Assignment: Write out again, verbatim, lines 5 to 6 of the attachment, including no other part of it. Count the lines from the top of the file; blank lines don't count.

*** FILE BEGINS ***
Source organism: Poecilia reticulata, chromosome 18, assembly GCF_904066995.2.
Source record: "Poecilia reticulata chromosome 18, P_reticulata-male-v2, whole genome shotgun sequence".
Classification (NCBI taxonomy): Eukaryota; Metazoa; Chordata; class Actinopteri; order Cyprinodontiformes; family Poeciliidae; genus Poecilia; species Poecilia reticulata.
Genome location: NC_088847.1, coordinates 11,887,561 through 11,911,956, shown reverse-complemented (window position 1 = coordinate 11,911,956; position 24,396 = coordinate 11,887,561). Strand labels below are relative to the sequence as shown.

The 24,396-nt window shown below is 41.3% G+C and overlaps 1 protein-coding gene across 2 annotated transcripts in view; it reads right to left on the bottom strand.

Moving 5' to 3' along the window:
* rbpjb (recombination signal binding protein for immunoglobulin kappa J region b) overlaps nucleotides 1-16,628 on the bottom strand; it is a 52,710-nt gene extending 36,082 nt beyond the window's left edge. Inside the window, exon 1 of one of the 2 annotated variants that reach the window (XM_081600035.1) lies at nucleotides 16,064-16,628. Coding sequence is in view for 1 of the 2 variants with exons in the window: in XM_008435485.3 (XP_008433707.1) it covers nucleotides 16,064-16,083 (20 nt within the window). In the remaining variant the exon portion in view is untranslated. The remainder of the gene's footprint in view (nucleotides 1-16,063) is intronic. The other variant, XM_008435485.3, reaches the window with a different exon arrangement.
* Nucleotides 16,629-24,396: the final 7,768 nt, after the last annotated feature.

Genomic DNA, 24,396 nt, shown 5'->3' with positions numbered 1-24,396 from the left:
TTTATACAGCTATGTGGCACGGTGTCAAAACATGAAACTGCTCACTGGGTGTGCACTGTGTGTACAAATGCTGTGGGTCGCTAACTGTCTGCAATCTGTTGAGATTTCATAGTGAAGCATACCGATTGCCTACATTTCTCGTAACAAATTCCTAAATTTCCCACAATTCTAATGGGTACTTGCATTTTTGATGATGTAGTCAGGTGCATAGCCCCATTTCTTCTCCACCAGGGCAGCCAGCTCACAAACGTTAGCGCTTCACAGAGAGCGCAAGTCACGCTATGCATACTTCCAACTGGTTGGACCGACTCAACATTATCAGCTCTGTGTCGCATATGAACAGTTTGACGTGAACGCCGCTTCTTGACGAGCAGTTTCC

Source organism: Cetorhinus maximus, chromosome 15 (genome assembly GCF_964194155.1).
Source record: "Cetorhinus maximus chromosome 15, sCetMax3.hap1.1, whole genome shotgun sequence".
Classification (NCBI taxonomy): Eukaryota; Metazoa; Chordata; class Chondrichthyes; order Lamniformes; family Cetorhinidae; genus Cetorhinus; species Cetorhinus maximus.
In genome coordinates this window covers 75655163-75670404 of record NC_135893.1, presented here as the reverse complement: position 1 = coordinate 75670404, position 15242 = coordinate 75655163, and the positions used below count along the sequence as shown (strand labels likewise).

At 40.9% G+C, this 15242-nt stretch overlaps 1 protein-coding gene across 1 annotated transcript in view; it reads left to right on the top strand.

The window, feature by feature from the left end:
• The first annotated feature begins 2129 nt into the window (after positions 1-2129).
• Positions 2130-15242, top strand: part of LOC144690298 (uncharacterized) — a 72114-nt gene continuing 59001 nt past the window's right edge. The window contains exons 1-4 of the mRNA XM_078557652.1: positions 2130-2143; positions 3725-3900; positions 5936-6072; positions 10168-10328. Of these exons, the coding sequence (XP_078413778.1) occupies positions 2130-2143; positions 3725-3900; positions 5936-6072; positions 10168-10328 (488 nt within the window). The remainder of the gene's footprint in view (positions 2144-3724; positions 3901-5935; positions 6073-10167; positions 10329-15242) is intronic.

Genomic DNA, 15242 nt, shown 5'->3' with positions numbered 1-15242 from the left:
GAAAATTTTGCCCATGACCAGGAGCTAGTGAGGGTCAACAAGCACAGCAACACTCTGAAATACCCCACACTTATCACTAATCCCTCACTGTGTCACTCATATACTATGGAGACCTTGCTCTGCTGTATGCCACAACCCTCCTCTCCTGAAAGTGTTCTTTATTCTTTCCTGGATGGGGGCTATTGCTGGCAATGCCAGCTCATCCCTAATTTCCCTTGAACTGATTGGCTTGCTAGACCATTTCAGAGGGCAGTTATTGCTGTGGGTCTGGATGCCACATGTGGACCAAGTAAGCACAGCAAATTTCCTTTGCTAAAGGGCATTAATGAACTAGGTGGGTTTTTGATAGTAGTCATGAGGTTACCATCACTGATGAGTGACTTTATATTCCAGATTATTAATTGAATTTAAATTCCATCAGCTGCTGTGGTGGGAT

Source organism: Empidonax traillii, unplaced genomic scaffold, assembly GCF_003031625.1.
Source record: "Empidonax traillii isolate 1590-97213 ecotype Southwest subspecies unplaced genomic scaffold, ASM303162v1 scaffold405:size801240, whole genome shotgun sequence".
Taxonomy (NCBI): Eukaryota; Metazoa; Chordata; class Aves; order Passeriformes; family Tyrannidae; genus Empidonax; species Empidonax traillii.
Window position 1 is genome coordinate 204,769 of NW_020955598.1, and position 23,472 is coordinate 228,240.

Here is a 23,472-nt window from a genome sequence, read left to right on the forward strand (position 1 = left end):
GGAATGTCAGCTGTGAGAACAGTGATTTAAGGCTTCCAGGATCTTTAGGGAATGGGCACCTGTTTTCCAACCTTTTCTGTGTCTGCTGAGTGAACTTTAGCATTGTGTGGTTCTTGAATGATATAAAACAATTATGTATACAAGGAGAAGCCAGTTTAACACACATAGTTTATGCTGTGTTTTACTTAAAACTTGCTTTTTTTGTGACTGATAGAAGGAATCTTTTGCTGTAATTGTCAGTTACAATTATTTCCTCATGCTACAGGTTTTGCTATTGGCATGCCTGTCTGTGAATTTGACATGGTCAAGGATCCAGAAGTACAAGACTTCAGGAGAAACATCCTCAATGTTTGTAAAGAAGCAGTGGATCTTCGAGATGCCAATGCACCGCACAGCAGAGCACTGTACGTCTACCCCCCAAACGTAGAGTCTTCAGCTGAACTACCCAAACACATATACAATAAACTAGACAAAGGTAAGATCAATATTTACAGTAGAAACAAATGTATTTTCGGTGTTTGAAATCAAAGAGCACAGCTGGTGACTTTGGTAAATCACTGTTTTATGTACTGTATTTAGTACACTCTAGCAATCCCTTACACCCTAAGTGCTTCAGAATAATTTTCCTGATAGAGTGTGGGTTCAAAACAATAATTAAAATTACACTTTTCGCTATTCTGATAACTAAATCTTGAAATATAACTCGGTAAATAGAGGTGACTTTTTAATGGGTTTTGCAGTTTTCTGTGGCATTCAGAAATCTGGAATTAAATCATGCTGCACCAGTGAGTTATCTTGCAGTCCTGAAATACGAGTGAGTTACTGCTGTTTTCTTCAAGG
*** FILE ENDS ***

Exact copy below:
The 24,396-nt window shown below is 41.3% G+C and overlaps 1 protein-coding gene across 2 annotated transcripts in view; it reads right to left on the bottom strand.

Moving 5' to 3' along the window: